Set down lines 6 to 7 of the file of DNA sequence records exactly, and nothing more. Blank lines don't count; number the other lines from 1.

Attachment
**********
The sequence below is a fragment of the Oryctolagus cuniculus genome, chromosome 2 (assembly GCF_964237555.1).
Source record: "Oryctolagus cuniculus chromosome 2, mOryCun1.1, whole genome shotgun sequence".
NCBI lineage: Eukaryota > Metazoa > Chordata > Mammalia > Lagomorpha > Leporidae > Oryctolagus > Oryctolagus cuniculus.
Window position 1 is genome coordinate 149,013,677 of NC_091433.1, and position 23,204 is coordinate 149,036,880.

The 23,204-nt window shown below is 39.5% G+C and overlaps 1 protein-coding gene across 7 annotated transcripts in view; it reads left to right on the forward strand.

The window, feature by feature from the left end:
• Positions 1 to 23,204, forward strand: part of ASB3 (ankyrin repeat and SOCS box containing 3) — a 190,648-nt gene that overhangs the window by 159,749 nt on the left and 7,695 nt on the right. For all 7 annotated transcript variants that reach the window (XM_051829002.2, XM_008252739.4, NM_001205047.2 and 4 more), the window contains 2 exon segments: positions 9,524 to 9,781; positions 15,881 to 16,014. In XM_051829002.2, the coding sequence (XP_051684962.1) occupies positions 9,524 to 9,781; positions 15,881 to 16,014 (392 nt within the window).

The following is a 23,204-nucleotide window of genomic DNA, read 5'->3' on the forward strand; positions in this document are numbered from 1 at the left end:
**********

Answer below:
The window, feature by feature from the left end:
• Positions 1 to 23,204, forward strand: part of ASB3 (ankyrin repeat and SOCS box containing 3) — a 190,648-nt gene that overhangs the window by 159,749 nt on the left and 7,695 nt on the right. For all 7 annotated transcript variants that reach the window (XM_051829002.2, XM_008252739.4, NM_001205047.2 and 4 more), the window contains 2 exon segments: positions 9,524 to 9,781; positions 15,881 to 16,014. In XM_051829002.2, the coding sequence (XP_051684962.1) occupies positions 9,524 to 9,781; positions 15,881 to 16,014 (392 nt within the window).